5 Ways Machine Learning Will Improve Cybersecurity

One of the most important innovations we’ve seen is the rise of machine learning applications in cyber security.

IT managers using machine learning for network security

5 Ways Machine Learning Will Improve Cybersecurity

As we push the boundaries of Industry 4.0, we regularly uncover new advantages of cloud computing security and Artificial Intelligence. And as cyber-attacks on companies become more sophisticated, one of the most important innovations we’ve seen is the rise of machine learning applications in cyber security. 

Here are 5 ways your cloud security network could benefit from security deep learning:

  1. Machine Learning supports human analysis, but does not replace it
    Machine learning is not a silver bullet to solve all cybersecurity problems. But it can help security teams stay up to speed with evolving threats, identify potential weak spots in networks and work more efficiently

    For example, intelligent systems can highlight suspicious activity and create daily, or hourly, reports for security staff to investigate in more detail. Systems can rank individual threats, classify them and even suggest which incidents are likely to be more dangerous and should be investigated first.

  2. Machine Learning for Cyber Security can cope with the exponential growth of network data
    Traditional security systems which simply scan network activity looking for known malware and other threats are becoming less effective. There are two reasons for this:

    Firstly, networks no longer have defined “edges” to defend. Business networks are now connected to several partners and suppliers and to mobile networks. An increasing number of mobile workers access the corporate network from outside the physical perimeter of the building.

    Secondly, the scale of data has completely changed; today there are huge amounts of data flowing in all directions, not just thousands of text-based emails. Spotting suspicious behaviour by individual machines or applications is far more difficult when it is hidden in such a mountain of information. In addition, many organizations are using more and more unstructured data that traditional systems struggle to properly scan.


  3. Machine Learning can be taught to detect existing threats and predict how they might change in the future
    Cybercriminals are changing both their tactics and tools all the time. Ransomware, where data is encrypted until a ransom is paid, is still a problem but no longer the number-one cybersecurity threat. After years of rapid growth, ransomware attacks actually decreased last year. It is now far less of a danger compared to the new biggest threat: coin-mining attacks that take over systems to mine cryptocurrencies like Bitcoin.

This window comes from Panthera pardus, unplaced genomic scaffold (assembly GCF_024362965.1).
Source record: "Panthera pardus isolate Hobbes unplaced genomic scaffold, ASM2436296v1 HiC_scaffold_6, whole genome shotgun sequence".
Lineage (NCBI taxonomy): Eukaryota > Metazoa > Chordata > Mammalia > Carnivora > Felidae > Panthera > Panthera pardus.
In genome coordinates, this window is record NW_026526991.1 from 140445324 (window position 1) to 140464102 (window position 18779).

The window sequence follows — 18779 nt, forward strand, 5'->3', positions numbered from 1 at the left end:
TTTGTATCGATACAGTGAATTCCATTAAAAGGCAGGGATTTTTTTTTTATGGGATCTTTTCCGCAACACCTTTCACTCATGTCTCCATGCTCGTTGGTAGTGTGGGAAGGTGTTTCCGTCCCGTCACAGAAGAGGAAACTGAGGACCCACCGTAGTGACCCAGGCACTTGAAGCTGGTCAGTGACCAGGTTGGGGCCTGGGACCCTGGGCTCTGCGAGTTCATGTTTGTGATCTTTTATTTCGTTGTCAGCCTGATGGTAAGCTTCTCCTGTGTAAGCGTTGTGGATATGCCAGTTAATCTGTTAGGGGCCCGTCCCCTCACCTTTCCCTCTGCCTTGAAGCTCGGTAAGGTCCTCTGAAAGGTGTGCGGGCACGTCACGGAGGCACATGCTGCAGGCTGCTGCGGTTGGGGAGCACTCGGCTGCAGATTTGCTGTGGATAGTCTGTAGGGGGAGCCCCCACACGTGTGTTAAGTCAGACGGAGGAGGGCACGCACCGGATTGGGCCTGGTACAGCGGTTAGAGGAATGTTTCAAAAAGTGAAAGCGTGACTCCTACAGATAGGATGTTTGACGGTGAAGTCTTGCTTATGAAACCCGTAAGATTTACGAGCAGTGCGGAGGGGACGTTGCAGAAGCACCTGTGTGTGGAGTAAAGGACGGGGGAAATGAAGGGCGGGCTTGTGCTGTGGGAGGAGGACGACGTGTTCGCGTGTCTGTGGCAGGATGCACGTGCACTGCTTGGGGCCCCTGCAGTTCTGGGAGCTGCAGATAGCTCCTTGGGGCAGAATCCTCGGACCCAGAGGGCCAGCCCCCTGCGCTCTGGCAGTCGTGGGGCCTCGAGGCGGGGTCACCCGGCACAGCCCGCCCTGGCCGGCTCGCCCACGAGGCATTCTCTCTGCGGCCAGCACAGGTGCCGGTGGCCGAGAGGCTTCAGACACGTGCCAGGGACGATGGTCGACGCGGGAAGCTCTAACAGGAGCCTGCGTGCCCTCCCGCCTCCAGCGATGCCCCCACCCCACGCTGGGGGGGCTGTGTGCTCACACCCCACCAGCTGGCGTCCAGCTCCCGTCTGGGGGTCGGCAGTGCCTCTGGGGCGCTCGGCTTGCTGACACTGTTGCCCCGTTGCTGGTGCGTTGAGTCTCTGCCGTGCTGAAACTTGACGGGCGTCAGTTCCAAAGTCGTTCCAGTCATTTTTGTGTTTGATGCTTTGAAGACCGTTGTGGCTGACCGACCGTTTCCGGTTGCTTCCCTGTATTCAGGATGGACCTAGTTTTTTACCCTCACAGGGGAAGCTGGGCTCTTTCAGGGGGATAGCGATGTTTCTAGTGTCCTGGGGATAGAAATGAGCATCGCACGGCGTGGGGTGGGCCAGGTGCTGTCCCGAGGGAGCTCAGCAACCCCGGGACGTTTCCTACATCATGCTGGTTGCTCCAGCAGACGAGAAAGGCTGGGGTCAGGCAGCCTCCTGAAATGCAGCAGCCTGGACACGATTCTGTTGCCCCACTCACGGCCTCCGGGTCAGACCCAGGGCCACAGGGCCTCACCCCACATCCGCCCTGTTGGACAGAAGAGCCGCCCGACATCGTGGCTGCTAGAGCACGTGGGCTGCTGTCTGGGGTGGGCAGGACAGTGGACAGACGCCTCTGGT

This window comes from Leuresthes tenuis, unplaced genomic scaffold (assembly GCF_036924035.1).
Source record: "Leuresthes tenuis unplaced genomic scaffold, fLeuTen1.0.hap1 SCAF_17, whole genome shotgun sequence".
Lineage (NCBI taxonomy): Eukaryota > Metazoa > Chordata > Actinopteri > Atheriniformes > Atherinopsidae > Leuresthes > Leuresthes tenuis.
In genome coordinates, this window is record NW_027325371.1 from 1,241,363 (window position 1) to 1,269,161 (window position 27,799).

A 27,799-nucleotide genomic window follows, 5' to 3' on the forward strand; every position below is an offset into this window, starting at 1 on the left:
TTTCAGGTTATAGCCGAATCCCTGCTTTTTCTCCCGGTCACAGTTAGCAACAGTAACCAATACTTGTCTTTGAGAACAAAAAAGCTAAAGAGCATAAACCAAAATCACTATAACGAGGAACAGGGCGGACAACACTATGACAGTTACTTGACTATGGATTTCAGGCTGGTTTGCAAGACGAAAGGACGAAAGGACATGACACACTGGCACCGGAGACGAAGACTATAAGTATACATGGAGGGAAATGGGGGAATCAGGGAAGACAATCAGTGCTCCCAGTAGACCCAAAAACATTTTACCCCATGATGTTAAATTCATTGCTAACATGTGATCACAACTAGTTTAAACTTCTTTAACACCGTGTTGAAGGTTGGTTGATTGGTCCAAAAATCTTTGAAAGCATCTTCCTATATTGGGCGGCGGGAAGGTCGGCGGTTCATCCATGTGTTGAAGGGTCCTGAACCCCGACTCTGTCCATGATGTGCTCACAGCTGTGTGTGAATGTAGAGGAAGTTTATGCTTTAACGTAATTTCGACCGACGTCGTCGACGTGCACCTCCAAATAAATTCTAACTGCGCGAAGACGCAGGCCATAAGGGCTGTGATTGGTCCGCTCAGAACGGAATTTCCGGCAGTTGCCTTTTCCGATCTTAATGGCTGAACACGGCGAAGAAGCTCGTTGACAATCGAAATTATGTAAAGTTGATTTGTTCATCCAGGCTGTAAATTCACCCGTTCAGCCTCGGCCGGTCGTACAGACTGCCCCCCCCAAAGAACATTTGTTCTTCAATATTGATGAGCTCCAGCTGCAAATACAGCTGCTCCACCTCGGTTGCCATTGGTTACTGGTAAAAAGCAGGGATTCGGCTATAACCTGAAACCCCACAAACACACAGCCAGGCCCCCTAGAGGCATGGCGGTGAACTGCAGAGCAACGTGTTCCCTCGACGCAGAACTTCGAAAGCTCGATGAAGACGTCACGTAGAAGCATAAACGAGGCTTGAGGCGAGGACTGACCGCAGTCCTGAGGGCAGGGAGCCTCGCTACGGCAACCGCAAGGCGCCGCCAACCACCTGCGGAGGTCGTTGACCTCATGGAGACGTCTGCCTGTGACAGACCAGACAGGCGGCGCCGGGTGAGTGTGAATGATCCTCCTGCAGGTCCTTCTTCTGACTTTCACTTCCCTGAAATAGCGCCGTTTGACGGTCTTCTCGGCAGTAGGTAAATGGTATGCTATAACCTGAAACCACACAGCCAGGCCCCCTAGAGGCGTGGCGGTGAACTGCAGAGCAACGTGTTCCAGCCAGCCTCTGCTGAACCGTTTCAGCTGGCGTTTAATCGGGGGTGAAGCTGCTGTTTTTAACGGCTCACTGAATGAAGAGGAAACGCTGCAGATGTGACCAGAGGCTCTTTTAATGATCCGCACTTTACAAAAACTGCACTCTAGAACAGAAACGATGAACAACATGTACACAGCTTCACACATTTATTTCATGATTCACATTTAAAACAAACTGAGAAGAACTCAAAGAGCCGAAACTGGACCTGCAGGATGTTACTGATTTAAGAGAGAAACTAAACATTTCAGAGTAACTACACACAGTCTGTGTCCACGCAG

Symantec’s Internet Security Threat Report for 2018 found a staggering 8,500 per cent increase in coin-mining attacks compared to last year. Such attacks are almost undetectable. There is no catastrophic failure as with an old-fashioned ransomware attack, just a slight slowdown in systems performance.

    The speed of change is too much for humans to keep up with on their own. With thousands of new threat variants appearing every day, it is not possible to keep signature scanning systems properly up-to-date.


  4. Systems can also learn to predict where attacks are likely to happen and highlight possible targets and weak spots
    Systems have to be proactive and make predictions instead of preparing to defend against the last attack experienced. That means scanning data outside the organization to determine if criminals are likely to target your type of organization based on its business type or geographical location. It means analyzing hundreds of thousands of documented attacks to spot trends and changes.

    Many new attacks rely on old attack code or established weaknesses in operating systems. Machine learning can help spot these problems and recommend upgrades before they are exploited.

  5. Machine learning can improve response times to a security breach
    Security technology is not perfect, but machine learning can improve the response if a breach does happen.
    Experts talk about the “golden hour” - the first few minutes after the breach that can make all the difference to how well, or badly, the organization suffers.

    An ML system can go into action immediately to discover the scale of the problem and whether other systems have been breached. They can automatically shut down access to key systems, and collect data to measure the effectiveness of the organization’s response so that defences are even stronger in the future.

At Fuji Xerox, we believe that machine learning in iot security is necessary to combating the next generation of security threats. Contact us to learn how machine learning can improve your IT network’s security.

Contact Us

Related Solutions